Top 10 Best Ways to Stop the Common Cold and Flu
Stop the Devilish Viruses
If I ever feel that I have been exposed to cold viruses, I eat something spicy, because the oils, or the chemical capsaicin from the spice in hot peppers, fill up the areas of my cell membranes in which viruses inject their genetic material that makes us sick. Many viruses look like a Lunar Lander and have a barb that sticks into one of our cells through a "dent"-like area. The oils and capsaicin of spices and other foods block the barb.
The foods that work include hot peppers of any kind - fresh or ground, onions, garlic, fresh ginger, pickled ginger, horseradish, kimchee, and similar foods. Hot spicy shrimp eliminated my symptoms once in just 45 minutes. because of this, about 20 years ago, I increased my daily intake of all these kinds of foods with good results: many fewer colds.
There are over 200 separate viruses responsible for what we call "the common cold" and after we have suffered form each virus, some physicians feel that most of us are immune to each one. As with all rules and generalizations, though, this does not hold for everyone and all diseases do not affect different individuals the same way. The rhinovirus causes a lot of colds, and we may not be able to development much of a resistance to that one.
Take the measles - I had the three-day measles 7 times before I developed full immunity to them (twice as an adult).
The only time I become ill is sometimes when I experience a puff of dirt and dust in the face while cleaning, or during some other event. Otherwise, I do not catch colds. Here are the reasons for this, in my opinion:
Emergency! -- Call Your Doctor if You Have
- A fever of over 100 degrees F.
- High fever with body aches or headache and fatigue.
- High fever with sweating, chills, coughing, and yellow or green phlegm
- Symptoms that longer than 10 days or that steadily get worse over 3-5 days.
Try the Top 10 Cold Preventatives
1) I grew up around a lot of cigarette smoke that caused cilia paralysis in the breathing passages and resulted in the inability to expel dust and bacteria regularly. I caught a new cold every three weeks. I contracted pneumonia at age seven with a fever of 106.5°F before being rushed to the hospital. As an adult, I worked in health psychology to help people stop smoking and become healthier.
2) I also had a substantial amount of survival and martial arts training outdoors in cold weather climates as an adult and this increased my health as well. Any kind of regular exercise helps to maintain health and avoid colds.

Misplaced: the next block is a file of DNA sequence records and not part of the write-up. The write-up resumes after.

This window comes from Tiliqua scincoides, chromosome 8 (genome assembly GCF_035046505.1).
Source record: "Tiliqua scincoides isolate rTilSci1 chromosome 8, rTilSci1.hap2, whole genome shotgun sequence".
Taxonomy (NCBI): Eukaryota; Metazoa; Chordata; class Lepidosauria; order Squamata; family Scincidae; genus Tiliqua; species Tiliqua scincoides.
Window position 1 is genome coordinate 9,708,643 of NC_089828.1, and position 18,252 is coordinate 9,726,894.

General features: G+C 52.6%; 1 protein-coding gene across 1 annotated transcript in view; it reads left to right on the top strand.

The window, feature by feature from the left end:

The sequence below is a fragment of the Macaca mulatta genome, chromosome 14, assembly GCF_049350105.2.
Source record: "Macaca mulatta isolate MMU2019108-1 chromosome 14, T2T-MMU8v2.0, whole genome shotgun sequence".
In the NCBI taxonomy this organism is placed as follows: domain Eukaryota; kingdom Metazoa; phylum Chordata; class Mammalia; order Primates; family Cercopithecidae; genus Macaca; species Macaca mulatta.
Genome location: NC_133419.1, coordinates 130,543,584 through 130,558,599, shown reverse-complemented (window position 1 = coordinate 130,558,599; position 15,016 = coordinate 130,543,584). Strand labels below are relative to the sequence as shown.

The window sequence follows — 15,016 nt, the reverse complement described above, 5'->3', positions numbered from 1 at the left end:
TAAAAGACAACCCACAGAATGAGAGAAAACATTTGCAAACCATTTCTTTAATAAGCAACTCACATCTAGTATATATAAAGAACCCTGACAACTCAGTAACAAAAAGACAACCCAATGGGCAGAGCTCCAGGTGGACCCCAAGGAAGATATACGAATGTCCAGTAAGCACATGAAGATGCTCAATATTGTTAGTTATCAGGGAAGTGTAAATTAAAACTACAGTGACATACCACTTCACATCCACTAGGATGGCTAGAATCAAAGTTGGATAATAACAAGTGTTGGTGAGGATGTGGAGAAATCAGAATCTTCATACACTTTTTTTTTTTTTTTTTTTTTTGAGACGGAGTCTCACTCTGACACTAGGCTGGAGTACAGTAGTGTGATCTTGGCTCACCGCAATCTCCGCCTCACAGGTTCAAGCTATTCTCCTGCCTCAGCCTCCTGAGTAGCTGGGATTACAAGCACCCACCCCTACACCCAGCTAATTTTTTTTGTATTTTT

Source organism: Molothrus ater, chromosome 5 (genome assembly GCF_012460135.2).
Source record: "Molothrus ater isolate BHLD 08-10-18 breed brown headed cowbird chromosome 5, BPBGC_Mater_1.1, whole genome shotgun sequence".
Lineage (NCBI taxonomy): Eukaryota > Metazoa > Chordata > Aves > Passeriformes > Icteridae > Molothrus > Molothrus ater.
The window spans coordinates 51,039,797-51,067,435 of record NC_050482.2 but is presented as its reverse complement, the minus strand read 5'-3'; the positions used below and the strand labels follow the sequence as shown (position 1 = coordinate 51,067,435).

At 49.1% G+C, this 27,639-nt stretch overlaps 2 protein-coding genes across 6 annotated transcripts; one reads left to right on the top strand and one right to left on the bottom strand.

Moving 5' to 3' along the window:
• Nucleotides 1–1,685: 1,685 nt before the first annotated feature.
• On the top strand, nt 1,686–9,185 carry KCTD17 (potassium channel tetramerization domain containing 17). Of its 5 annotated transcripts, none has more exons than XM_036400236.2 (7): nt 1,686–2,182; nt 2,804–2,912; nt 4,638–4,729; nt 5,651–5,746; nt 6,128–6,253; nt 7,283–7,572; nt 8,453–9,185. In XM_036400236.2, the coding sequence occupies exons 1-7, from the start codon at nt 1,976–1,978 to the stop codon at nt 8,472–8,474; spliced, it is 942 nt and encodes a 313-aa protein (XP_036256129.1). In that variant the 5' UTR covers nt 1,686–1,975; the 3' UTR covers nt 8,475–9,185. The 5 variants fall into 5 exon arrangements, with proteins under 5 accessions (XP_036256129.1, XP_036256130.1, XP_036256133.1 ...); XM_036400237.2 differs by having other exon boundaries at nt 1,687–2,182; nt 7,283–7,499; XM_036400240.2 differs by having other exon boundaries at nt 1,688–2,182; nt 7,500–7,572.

My training saved my life in many ways. One terrible winter, my car broke down in -75° F and the outdoors felt like a dead planet. No one would stop to help me, so I walked about 1/3 mile to a gas station and received help. Happily, I did not become ill and went on to avoid colds for several years. Exercise of many kinds can contribute to health, including avoiding colds and flu.
Smoking disrupts your immune system. This raises your risk of catching the cold and other viruses. Inhaling tobacco smoke also exposes you to toxic chemicals that can irritate your throat lining. Symptoms of the common cold can be worse if you smoke.— Healthline.com
3) During the winter, I keep the thermostat low, especially for sleeping. Cool temperatures can help ward off colds - under 65 degrees F. I also use a vaporizer because germs take hold when your mucous membranes become dry (eyes, nose, throat, etc.). Eye drops or artificial tears help in the winter as well. I drink lots of liquids all year round to wash out toxins.
4) I wash my hands before and after using keyboards, working with children, preparing and eating meals, taking out the trash, and doing laundry.
5) When I wash dishes, I use hot water, put a small amount of bleach in the dishwater as a germ killer, and dry the dishes in the open air in a clean dish drainer. Kitchen sponges and scrubbers are washed and placed in the microwave for about 30 seconds to sanitize them as well. These are also replaced often.
6) I wash my bathroom down with a bleach once a week.
7) I vacuum the furniture and mattress as well as the carpeting, to get rid of more dust and dust mites (they cause allergies).
8) I keep a positive, proactive attitude, which boosts the immune system.
9) When I find myself in stressful conditions or relationships that are unreasonable, I extricate myself from them. Stress of this or any type can lead to illness.
10) I learned a variety of relaxation tips while doing counseling and therapy, and they work. Relaxation boosts the immune system.
Diversity and Cultural Competency
Accept diversity that is growing in your community and make friends within it. Mutual support and friendship can go a long way toward strengthening the human immune system. This has been accepted since the 1980s in the U.S.
Cultural respect and competency in healthcare is a mandatory consideration in most of America in the 21st century, and religious traditions make up a large part of that. Whether we believe them or not, they enter into our patients' recoveries.
They also factor into preventing diseases like the common cold and flu.
- Centers for Disease Control and Prevention. Cultural Competence. npin.cdc.gov/pages/cultural-competence Retrieved October 15, 2018.
- Georgetown University. Cultural Competence in Healthcare; 2004. hpi.georgetown.edu/agingsociety/pubhtml/cultural/cultural.html Retrieved October 15, 2018.
- Peart, K.N. Study shows why cigarette smoke makes flu, other viral infections worse. Yale News. news.yale.edu/2008/07/24/study-shows-why-cigarette-smoke-makes-flu-other-viral-infections-worse Retrieved October 15, 2018.
- Sohbani, M.E.; et.al. Immune modulation in response to stress and relaxation. Pakistan Journal of Biological Sciences. 2011 Mar 15;14(6):363-74.U.S. www.ncbi.nlm.nih.gov/pubmed/21902060 Retrieved October 16, 2018.
© 2007 Patty Inglish MS